Portfolio: Tim Fenby
Freelance photographer from Australia, graduated from the Swinburne University of Melbourne, the department of Media Arts. Published his works in Wired and Vice.
— I heard about Nanjing, the communist town in China, on the radio. About how it is still functioning totally out of date. I got interested but couldn’t find good images online. Curiosity drives.
And that’s the same with my next project: I plan to visit Tianducheng — Themes Towns — built near Shanghai, small copies of different European cities. Now most of them stay empty, but people from the urban areas will soon inhabit them — China doesn’t have too much vast land. I want to visit all those cities, see those streets and people who might soon leave for some little Paris. Few journalists already brought this theme, but only on the level of “wow, the Chinese are crazy and building Paris near Shanghai!” I want to dig deeper into the theme, talk to people, know their reasons.
Initially, I chose China because of the intrigue: I read and heard about strange things from my pretty naive western perspective, but I wanted to see them. This country also offers an interesting experience of on-looking over the conflicts: government control over social life, industrial development, and cultural changes. This all comes more naturally in other parts of the world, but in China things are ideologically forced or damped, and thus creates perturbations and provides a lot of matters and themes.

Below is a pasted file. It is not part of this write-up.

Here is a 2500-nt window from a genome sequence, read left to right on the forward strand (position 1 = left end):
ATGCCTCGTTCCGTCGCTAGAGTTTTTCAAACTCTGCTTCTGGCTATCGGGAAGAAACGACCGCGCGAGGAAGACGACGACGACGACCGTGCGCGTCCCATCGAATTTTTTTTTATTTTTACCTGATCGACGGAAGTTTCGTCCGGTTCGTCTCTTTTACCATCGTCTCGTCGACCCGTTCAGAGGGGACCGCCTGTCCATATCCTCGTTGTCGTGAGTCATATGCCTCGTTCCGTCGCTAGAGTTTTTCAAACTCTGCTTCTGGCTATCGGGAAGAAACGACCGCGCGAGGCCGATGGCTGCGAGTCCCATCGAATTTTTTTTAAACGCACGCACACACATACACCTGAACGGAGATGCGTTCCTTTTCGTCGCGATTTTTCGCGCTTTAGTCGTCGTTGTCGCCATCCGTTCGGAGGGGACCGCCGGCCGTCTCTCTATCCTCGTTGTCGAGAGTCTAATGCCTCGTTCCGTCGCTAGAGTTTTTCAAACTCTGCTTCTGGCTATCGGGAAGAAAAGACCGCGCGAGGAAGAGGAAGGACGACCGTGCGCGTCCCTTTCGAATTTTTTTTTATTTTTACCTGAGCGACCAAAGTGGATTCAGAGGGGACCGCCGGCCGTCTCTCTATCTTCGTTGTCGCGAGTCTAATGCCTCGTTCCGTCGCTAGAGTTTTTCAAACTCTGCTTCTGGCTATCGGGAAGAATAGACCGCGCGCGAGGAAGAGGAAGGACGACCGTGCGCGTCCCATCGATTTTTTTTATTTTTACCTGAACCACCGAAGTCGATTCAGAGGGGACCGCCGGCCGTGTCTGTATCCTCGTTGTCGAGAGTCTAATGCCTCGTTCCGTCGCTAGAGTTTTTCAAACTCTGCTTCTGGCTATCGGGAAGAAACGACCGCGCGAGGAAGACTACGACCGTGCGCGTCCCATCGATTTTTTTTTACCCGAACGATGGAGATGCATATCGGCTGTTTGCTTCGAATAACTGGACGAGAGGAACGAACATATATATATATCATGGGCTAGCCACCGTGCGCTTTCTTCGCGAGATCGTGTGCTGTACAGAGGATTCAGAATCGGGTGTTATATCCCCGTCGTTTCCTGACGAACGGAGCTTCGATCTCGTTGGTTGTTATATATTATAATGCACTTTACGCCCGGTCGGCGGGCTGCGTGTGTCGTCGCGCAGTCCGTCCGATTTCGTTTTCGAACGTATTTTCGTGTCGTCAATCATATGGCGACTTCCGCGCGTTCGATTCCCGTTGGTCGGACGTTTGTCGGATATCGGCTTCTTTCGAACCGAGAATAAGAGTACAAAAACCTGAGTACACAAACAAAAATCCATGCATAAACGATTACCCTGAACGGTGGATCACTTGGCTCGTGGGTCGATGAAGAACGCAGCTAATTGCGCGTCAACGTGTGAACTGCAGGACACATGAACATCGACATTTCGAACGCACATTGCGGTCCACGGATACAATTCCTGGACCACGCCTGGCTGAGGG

Photography for me is a combination of art and journalism: first, because I like to literally create things that are beautiful, or strange, or interesting, and second, because I want to present social and cultural issues accepted as news — by the badge of the revelation.
I’m bringing up the bridge between journalism and fine arts, that’s nothing new, that’s what NatGeo or Magnum are doing. And more importantly photography gives freedom — you need nothing but a camera and nobody but yourself.
I was paid for a couple of stories, published in Wired and Vice, but I don’t really make money on photography. My first visit to China was in March 2015 and it lasted only 3 weeks. I would have stayed longer if I could — that’s only a matter of money. However, a photographer also needs a deadline — staying too long on one story deadens perceptions and slows senses and in the end, things become boring.
I don’t know what I would do if not photography. Heroin and poetry would be nice but no plan B for me because of Baudelaire.